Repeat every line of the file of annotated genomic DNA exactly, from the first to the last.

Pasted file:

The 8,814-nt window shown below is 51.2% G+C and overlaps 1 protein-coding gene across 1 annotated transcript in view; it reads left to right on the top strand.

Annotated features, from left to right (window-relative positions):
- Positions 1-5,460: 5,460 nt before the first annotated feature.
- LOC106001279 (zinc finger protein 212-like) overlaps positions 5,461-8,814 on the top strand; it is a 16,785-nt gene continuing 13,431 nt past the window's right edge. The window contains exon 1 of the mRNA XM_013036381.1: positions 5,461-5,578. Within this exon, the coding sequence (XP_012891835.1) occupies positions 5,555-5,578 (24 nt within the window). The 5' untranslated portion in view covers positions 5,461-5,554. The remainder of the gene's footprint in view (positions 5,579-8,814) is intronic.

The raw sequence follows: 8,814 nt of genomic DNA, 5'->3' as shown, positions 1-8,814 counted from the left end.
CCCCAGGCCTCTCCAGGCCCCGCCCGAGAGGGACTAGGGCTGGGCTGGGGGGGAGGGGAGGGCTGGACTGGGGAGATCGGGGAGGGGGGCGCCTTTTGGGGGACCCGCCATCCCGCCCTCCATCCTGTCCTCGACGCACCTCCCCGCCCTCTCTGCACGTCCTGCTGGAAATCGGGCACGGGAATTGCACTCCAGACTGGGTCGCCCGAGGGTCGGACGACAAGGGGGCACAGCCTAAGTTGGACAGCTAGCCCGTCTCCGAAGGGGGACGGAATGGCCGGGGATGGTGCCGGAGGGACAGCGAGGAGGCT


The 8,814-nt window shown below is 51.2% G+C and overlaps 1 protein-coding gene across 1 annotated transcript in view; it reads left to right on the top strand.

Annotated features, from left to right (window-relative positions):
- Positions 1-5,460: 5,460 nt before the first annotated feature.
- LOC106001279 (zinc finger protein 212-like) overlaps positions 5,461-8,814 on the top strand; it is a 16,785-nt gene continuing 13,431 nt past the window's right edge. The window contains exon 1 of the mRNA XM_013036381.1: positions 5,461-5,578. Within this exon, the coding sequence (XP_012891835.1) occupies positions 5,555-5,578 (24 nt within the window). The 5' untranslated portion in view covers positions 5,461-5,554. The remainder of the gene's footprint in view (positions 5,579-8,814) is intronic.

The raw sequence follows: 8,814 nt of genomic DNA, 5'->3' as shown, positions 1-8,814 counted from the left end.
CCCCAGGCCTCTCCAGGCCCCGCCCGAGAGGGACTAGGGCTGGGCTGGGGGGGAGGGGAGGGCTGGACTGGGGAGATCGGGGAGGGGGGCGCCTTTTGGGGGACCCGCCATCCCGCCCTCCATCCTGTCCTCGACGCACCTCCCCGCCCTCTCTGCACGTCCTGCTGGAAATCGGGCACGGGAATTGCACTCCAGACTGGGTCGCCCGAGGGTCGGACGACAAGGGGGCACAGCCTAAGTTGGACAGCTAGCCCGTCTCCGAAGGGGGACGGAATGGCCGGGGATGGTGCCGGAGGGACAGCGAGGAGGCT